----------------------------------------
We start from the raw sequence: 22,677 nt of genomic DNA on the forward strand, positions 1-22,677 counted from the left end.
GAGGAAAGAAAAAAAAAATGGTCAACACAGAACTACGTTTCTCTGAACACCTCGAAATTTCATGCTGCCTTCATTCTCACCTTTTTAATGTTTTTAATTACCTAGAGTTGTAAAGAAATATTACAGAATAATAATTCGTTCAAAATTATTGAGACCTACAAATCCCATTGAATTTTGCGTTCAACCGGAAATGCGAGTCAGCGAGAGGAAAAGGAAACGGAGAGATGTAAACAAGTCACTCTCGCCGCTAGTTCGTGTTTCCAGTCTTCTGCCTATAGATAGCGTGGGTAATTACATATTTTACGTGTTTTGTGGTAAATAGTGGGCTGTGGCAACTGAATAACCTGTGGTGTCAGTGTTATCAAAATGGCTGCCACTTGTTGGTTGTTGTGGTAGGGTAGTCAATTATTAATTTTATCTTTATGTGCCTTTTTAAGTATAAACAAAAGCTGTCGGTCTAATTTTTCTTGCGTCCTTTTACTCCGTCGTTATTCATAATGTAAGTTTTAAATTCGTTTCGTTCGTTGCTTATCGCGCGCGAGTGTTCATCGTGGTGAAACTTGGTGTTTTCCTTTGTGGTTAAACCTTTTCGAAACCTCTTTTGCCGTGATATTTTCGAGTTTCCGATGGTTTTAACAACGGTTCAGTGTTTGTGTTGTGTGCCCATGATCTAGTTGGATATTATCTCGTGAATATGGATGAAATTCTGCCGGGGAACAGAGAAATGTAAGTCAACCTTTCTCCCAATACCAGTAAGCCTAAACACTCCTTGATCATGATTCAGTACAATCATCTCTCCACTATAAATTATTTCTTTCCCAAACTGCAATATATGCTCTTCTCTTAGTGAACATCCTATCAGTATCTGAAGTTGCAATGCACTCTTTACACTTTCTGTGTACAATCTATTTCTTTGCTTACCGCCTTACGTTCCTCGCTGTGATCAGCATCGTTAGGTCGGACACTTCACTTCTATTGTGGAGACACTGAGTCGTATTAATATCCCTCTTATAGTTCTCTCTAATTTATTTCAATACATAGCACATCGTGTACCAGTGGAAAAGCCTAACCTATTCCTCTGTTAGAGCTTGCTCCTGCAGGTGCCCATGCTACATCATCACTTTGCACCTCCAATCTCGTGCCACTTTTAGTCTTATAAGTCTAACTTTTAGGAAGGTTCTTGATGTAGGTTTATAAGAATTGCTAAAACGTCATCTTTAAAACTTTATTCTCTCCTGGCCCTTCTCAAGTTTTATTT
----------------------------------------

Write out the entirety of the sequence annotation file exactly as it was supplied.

We start from the raw sequence: 22,677 nt of genomic DNA on the forward strand, positions 1-22,677 counted from the left end.
GAGGAAAGAAAAAAAAAATGGTCAACACAGAACTACGTTTCTCTGAACACCTCGAAATTTCATGCTGCCTTCATTCTCACCTTTTTAATGTTTTTAATTACCTAGAGTTGTAAAGAAATATTACAGAATAATAATTCGTTCAAAATTATTGAGACCTACAAATCCCATTGAATTTTGCGTTCAACCGGAAATGCGAGTCAGCGAGAGGAAAAGGAAACGGAGAGATGTAAACAAGTCACTCTCGCCGCTAGTTCGTGTTTCCAGTCTTCTGCCTATAGATAGCGTGGGTAATTACATATTTTACGTGTTTTGTGGTAAATAGTGGGCTGTGGCAACTGAATAACCTGTGGTGTCAGTGTTATCAAAATGGCTGCCACTTGTTGGTTGTTGTGGTAGGGTAGTCAATTATTAATTTTATCTTTATGTGCCTTTTTAAGTATAAACAAAAGCTGTCGGTCTAATTTTTCTTGCGTCCTTTTACTCCGTCGTTATTCATAATGTAAGTTTTAAATTCGTTTCGTTCGTTGCTTATCGCGCGCGAGTGTTCATCGTGGTGAAACTTGGTGTTTTCCTTTGTGGTTAAACCTTTTCGAAACCTCTTTTGCCGTGATATTTTCGAGTTTCCGATGGTTTTAACAACGGTTCAGTGTTTGTGTTGTGTGCCCATGATCTAGTTGGATATTATCTCGTGAATATGGATGAAATTCTGCCGGGGAACAGAGAAATGTAAGTCAACCTTTCTCCCAATACCAGTAAGCCTAAACACTCCTTGATCATGATTCAGTACAATCATCTCTCCACTATAAATTATTTCTTTCCCAAACTGCAATATATGCTCTTCTCTTAGTGAACATCCTATCAGTATCTGAAGTTGCAATGCACTCTTTACACTTTCTGTGTACAATCTATTTCTTTGCTTACCGCCTTACGTTCCTCGCTGTGATCAGCATCGTTAGGTCGGACACTTCACTTCTATTGTGGAGACACTGAGTCGTATTAATATCCCTCTTATAGTTCTCTCTAATTTATTTCAATACATAGCACATCGTGTACCAGTGGAAAAGCCTAACCTATTCCTCTGTTAGAGCTTGCTCCTGCAGGTGCCCATGCTACATCATCACTTTGCACCTCCAATCTCGTGCCACTTTTAGTCTTATAAGTCTAACTTTTAGGAAGGTTCTTGATGTAGGTTTATAAGAATTGCTAAAACGTCATCTTTAAAACTTTATTCTCTCCTGGCCCTTCTCAAGTTTTATTT